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There is also a decent presentation in Nick Trost's book, I believe.

Be forewarned -- certain kinds of people WILL see through this, or will at least suspect that "something is not right." Years ago I performed this trick to a group of about 40 people, and invited this gray-haired little old lady (well into her 70s, maybe even into her 80s) up to the card table to be my assistant. (This was a cool event -- another, younger magician and I were doing "tag-team" card magic in a historic mansion for almost an hour, and this was my last routine.)

The lady was an avid bridge player, and she KNEW that the reds and the blacks should have divided out evenly, and she even said so out loud (by this time I was thanking her for volunteering, "That's the end of our act, everyone drive home safely!") but just under her breath -- but I think some people caught that she KNEW something was amiss.
Poof-Daddy
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On Feb 22, 2014, lcwright1964 wrote:
(it's analogous basic equation handling we learn in early algebra)



And I thought high school math was a waste of my time Smile Finally, I get to "solve for X" in real life? Smile
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Hushai
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I have NEVER been able to see what people like about Miraskil. The first time I read about the trick in a magic book, before I had even finished reading the "effect" part of the write-up I was saying, "Wait a minute! The number of reds and blacks HAVE to come out EVEN!" I just find it hard to see how it could get past anyone, whether they've had high school algebra or not -- though apparently it does, since it gets such high praise.

I know John Bannon's "A View to a Skill," and if there's a version of Miraskil I appreciate, it would be that one.

This leads me to a more general question: is it possible to perform a trick well which you yourself saw through the first time you saw it performed? Or, even a trick which you yourself just don't like? I guess that's a dumb question, since you're not likely to take the trouble to learn a trick unless you like it. I would NEVER learn to do the original version of Miraskil -- though, maybe I would learn Bannon's.
Vlad_77
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On Mar 8, 2014, Hushai wrote:
I have NEVER been able to see what people like about Miraskil. The first time I read about the trick in a magic book, before I had even finished reading the "effect" part of the write-up I was saying, "Wait a minute! The number of reds and blacks HAVE to come out EVEN!" I just find it hard to see how it could get past anyone, whether they've had high school algebra or not -- though apparently it does, since it gets such high praise.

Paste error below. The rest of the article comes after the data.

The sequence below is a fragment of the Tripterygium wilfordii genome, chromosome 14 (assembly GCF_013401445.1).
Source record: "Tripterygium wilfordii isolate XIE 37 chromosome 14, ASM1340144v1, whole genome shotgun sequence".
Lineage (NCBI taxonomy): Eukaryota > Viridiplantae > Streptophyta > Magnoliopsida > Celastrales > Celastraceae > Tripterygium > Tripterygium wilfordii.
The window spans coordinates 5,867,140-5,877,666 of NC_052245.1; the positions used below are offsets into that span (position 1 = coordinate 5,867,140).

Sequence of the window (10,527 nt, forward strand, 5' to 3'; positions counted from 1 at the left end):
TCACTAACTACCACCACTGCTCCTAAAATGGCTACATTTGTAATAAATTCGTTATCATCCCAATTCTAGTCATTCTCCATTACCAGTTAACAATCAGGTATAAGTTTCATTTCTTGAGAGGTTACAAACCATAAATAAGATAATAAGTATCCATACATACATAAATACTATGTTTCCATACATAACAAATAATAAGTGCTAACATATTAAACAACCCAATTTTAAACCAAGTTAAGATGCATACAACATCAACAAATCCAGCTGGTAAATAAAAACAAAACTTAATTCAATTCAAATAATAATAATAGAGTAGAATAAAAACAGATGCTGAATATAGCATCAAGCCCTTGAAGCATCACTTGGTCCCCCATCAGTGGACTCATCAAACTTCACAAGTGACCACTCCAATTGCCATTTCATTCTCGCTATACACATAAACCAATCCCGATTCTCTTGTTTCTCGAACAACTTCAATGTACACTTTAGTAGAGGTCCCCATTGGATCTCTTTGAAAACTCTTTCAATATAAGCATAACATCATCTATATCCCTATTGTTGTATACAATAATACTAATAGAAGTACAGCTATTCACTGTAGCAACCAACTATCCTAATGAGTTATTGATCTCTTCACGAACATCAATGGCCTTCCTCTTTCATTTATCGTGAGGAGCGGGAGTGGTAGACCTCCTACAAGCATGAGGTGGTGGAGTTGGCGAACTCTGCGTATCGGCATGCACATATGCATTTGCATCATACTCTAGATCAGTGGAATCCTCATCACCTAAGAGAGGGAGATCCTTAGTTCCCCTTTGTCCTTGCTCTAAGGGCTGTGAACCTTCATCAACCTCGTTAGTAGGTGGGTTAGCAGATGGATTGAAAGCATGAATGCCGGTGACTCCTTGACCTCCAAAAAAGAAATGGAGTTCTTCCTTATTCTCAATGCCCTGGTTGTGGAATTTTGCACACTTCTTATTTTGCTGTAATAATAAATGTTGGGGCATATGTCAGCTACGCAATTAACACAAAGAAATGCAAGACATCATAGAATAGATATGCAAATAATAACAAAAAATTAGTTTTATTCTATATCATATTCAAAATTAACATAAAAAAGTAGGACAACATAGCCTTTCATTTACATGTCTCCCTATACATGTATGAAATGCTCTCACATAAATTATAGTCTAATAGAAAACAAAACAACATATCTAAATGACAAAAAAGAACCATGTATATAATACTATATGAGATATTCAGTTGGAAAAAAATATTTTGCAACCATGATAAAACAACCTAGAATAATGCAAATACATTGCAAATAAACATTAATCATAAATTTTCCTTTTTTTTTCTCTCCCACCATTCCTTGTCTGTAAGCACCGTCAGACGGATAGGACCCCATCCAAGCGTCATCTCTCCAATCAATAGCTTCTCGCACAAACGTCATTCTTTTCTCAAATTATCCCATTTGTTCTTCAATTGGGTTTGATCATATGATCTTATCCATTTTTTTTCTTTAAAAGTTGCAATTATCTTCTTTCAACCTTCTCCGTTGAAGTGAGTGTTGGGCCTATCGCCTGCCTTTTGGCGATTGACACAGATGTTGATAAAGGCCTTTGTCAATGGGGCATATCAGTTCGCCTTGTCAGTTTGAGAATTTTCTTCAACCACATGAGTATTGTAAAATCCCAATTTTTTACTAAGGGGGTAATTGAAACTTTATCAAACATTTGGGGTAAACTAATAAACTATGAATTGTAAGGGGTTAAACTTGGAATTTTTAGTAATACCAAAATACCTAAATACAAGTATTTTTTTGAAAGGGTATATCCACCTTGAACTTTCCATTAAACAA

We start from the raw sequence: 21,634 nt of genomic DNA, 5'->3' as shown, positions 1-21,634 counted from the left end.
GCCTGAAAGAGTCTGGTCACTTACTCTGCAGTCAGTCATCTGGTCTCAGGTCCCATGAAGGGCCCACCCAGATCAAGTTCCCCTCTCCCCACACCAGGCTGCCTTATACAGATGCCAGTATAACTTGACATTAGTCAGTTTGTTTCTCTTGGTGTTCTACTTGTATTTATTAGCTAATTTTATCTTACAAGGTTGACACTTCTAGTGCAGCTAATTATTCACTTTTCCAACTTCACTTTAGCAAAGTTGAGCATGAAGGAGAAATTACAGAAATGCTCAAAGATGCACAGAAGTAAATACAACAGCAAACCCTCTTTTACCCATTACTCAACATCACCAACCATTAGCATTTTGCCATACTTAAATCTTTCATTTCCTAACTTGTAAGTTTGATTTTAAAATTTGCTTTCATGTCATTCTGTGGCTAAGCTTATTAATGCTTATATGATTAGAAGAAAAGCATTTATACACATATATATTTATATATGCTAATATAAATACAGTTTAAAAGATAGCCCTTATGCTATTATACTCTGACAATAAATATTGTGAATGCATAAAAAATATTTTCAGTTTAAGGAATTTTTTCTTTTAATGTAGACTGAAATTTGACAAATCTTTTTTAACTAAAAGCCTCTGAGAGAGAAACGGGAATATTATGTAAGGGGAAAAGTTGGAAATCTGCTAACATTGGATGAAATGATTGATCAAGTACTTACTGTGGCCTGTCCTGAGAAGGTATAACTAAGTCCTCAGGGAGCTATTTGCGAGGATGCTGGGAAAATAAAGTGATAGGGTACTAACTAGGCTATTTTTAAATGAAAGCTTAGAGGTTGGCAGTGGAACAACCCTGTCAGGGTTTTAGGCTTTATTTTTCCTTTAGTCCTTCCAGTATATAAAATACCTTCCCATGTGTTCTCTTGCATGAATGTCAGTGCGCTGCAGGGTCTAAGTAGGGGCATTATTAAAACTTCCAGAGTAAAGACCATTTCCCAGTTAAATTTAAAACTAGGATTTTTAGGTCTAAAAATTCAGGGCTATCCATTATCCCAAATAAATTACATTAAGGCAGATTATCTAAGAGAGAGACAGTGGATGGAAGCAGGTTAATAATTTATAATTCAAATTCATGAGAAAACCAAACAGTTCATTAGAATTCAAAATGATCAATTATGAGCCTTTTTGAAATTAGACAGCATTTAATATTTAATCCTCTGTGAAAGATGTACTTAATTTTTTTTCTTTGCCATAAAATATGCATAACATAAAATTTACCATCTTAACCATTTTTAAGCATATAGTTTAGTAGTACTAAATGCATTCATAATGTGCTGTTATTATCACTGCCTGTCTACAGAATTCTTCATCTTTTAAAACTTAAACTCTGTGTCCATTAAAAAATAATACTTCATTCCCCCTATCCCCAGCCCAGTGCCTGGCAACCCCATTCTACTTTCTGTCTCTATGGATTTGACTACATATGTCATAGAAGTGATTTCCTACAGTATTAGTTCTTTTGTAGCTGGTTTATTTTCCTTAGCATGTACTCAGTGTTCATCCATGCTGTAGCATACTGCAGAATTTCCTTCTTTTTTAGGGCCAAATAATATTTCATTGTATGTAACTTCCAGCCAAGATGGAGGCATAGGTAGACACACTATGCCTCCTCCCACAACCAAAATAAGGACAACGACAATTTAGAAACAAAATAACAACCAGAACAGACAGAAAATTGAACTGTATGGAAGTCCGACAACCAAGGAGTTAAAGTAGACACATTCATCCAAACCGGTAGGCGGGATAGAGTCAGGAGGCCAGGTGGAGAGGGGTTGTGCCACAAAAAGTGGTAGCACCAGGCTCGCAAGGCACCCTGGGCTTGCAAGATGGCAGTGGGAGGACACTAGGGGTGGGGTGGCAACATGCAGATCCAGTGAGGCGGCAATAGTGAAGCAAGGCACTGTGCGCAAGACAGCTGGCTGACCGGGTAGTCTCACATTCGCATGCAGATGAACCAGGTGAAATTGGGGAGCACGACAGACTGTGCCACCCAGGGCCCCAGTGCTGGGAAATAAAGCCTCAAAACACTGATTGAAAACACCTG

I know John Bannon's "A View to a Skill," and if there's a version of Miraskil I appreciate, it would be that one.

This leads me to a more general question: is it possible to perform a trick well which you yourself saw through the first time you saw it performed? Or, even a trick which you yourself just don't like? I guess that's a dumb question, since you're not likely to take the trouble to learn a trick unless you like it. I would NEVER learn to do the original version of Miraskil -- though, maybe I would learn Bannon's.

Respectfully submitted but, the line of reasoning that seems to be dominating about Miraskil is an apparent principle. Yes, some MAY catch you out but that is true of virtually any effect. So, what you can do is throw in a red herring to mess up the people that you think would know the principle. And remember too that there are so many variants of the James original and that's not because it's "bad" but rather because it lends itself to so many new approaches - face up/face down variants can really mask the algebraic principle very nicely for instance. Also, a little bit of sleight of hand does wonders. Smile

I guess I have been very fortunate with Miraskil as I have received excellent reactions with it even under extremely difficult performing circumstances. I have fooled brilliant mathematicians with this gem as is, and to spice it up, I'll do a challenge version whereby I actually allude to a principle - not THE principle - "expose it, then repeat and state why the principle doesn't actually work. In other words, the proverbial red herring.

I really wish people would look into the many approaches of this fine effect. They can be found in The James File.

Slainte,
Vlad
robwar0100
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I am with Poof-Daddy about John Bannon's version. It is beautiful.

I have been working on a Red-Black routine, and I am thinking about using Bannon's View to a Skill either as the opener or closer.

The effects I am including in this routine, which is still in the development phase, includes a gambling effect of Geoff Williams which he taught in his Penguin LIVE lecture that is based on the Omega Bet; Jon Armstrong's Out of This Blah, Howard Hamburg's Taste of Curry and Michael Weber's Red Black (his version of Out of This World in which the spectator shuffles the cards).

Bobby
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Wilf Jonson
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I'll just chime in as another voice in support of Simon Aronson's "Point Spread" from Simon Says.

Like Bannon's "View to a 'Skill," it's framed as a game played between two people, which is a fun aspect which they both share. However I think Bannon's routine loses its punch in the second phase -- it's there as a convincer, but it's long and there's really nothing new that we didn't already see in the first phase. It's like a second beat that might set up a finale, but there's nothing beyond the second beat.

So I prefer Aronson's "Point Spread," which has three beats. Simon's version of the game also plays quicker than Bannon's, which is helpful since the whole deck is used. The first two phases are Miraskill with the third mixing things up and using the Shuffle-Bored principle, so there's progressive variety and surprise within the frame of the game being played. The premise Aronson offers also fits well and gives the predictions a better-grounded reason for existing.